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Gray learning to control emotions in high-leverage situations

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MIAMI – Last night’s outing probably would have gone very differently for Josiah Gray if it had occurred last year. And for the worse.

Then 24, Gray had to learn on the fly during his first full major league campaign while being entrusted to take the ball every fifth day as part of the Nationals rotation. While there were some positives to take away (he stayed healthy throughout the course of the season while pitching a career-high 148 ⅔ innings over 28 starts), there were some learning curves as well (he led the major leagues with 38 homers and led the National League with 66 walks).

But last night’s start, while nothing too exciting to write home about, showed the important improvement Gray has made so far this season.

If it were a start in 2022, it would have likely been an outing that would have gotten away from Gray and fast. Especially against the Marlins, against whom he went 0-3 with a 5.67 ERA and a 1.560 WHIP in six starts last season.

But now in 2023, he was able to take the good and the bad and turn it into his fourth quality start in his last five outings.

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Walk-off homer off Harvey dooms Nats against Marlins (updated)

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MIAMI – The Nationals have found enough offense to play .500 ball since the first week of the season. Without a lack of a true power source, it was a serious question of how they would generate runs this season.

Since that 1-6 start, they have found that their style of baseball is good enough to win games and score runs in a variety of ways, even without a lot of longballs.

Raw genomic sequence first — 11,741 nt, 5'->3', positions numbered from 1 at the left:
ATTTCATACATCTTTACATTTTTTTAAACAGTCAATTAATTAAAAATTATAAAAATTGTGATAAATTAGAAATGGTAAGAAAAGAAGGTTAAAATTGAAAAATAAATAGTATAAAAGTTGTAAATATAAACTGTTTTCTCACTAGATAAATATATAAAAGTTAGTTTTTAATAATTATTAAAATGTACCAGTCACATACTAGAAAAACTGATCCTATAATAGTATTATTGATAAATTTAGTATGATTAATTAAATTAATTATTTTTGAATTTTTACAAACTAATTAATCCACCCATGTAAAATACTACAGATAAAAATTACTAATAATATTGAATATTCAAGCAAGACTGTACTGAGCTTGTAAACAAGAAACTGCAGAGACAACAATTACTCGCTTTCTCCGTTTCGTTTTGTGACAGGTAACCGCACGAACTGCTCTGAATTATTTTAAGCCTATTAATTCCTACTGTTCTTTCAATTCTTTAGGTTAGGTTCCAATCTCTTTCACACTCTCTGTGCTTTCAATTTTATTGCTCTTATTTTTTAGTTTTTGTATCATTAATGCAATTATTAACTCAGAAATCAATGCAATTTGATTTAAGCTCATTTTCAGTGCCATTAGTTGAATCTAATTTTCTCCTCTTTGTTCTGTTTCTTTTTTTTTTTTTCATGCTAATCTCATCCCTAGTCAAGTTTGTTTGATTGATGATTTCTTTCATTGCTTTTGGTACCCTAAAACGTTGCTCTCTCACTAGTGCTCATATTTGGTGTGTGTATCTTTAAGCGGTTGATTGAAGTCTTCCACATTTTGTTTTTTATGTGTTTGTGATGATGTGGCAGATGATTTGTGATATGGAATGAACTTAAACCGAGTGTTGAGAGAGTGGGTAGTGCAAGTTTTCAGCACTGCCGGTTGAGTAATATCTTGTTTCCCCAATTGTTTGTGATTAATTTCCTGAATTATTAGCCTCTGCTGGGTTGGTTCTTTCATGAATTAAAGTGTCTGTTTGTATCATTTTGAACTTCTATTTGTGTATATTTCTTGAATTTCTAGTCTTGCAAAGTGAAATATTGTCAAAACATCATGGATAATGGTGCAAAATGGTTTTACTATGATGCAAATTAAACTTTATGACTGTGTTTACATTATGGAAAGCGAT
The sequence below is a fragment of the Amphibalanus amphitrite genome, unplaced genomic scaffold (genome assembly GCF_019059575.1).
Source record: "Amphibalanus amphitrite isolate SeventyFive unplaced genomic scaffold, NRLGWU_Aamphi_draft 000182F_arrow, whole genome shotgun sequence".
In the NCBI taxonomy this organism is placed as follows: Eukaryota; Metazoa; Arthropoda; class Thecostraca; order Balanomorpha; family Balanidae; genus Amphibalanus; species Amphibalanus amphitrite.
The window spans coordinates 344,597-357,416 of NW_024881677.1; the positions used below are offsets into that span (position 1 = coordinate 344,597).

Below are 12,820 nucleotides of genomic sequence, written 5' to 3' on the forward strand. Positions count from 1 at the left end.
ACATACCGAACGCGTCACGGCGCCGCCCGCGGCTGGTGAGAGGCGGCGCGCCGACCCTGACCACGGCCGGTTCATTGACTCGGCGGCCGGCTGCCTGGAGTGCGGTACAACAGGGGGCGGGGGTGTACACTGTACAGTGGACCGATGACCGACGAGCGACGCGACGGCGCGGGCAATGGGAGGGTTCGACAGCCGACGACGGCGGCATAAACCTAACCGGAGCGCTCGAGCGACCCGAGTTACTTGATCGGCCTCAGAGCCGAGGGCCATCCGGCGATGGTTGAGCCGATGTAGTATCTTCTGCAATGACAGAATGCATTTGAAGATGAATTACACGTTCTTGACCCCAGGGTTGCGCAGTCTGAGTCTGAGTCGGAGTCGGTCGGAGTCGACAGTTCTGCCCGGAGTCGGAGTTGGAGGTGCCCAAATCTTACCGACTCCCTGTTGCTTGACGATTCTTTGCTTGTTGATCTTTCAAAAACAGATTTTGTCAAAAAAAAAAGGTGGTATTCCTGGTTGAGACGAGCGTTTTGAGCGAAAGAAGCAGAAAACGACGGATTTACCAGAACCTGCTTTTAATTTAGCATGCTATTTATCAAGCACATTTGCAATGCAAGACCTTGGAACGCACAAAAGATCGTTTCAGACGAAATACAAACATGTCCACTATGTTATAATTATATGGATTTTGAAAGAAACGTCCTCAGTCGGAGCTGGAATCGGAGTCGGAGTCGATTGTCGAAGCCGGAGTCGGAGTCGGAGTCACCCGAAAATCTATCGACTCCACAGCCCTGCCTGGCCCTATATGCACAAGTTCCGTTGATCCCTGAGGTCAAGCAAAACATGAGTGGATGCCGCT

That style was on full display tonight in what appeared to be a 4-2 win over the Marlins. But a walk-off two-run home run by Jorge Soler off Hunter Harvey in the ninth turned it into a 5-4 loss in front of an announced crowd of 8,811 at loanDepot Park.

Pitching against a team for whom his father recorded 51 saves, Harvey entered the ninth trying to protect the Nats' two-run lead that they had built in the previous inning. He recorded a flyout and a strikeout on 10 pitches, needing just one more out for his second career save.

But a double by Garrett Cooper and an RBI single by Luis Arraez made it a one-run game, too close for comfort. Pinch-runner Jon Berti stole second base to put the tying run in scoring position, which was ultimately unnecessary thanks to Soler's 10th homer of the season.

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Nats to consider six-man rotation with Kuhl's impending return

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MIAMI – The Nationals are getting closer to activating Chad Kuhl off the 15–day injured list while he continues his recovery from right foot metatarsalgia. Though they still have time to decide, the question is now becoming: How will they adjust the pitching staff when he’s finally ready to return?

Kuhl is eligible to come off the IL now, having been placed back on May 1 but retroactive to April 30. His biggest step in his rehab was throwing 65 pitches over four innings in a simulated game yesterday afternoon and reporting that he felt great today.

“Chad came out of his simulated game feeling good,” manager Davey Martinez said during his pregame session with the media ahead of tonight’s opener against the Marlins. “So we're gonna reevaluate and see what the next step would be for him.”

The right-hander, who was only in the Nats rotation because of Cade Cavalli’s Tommy John surgery coming out of spring training, is 0-2 with a 9.41 ERA and 1.955 WHIP over five starts this season. The Nationals have only won one of the games started by him, and that was largely thanks to the 10 runs they scored while he pitched just 3 ⅔ innings on April 22 in Minnesota.

The Nationals are still evaluating the situation and how they’ll move forward with him and the rotation.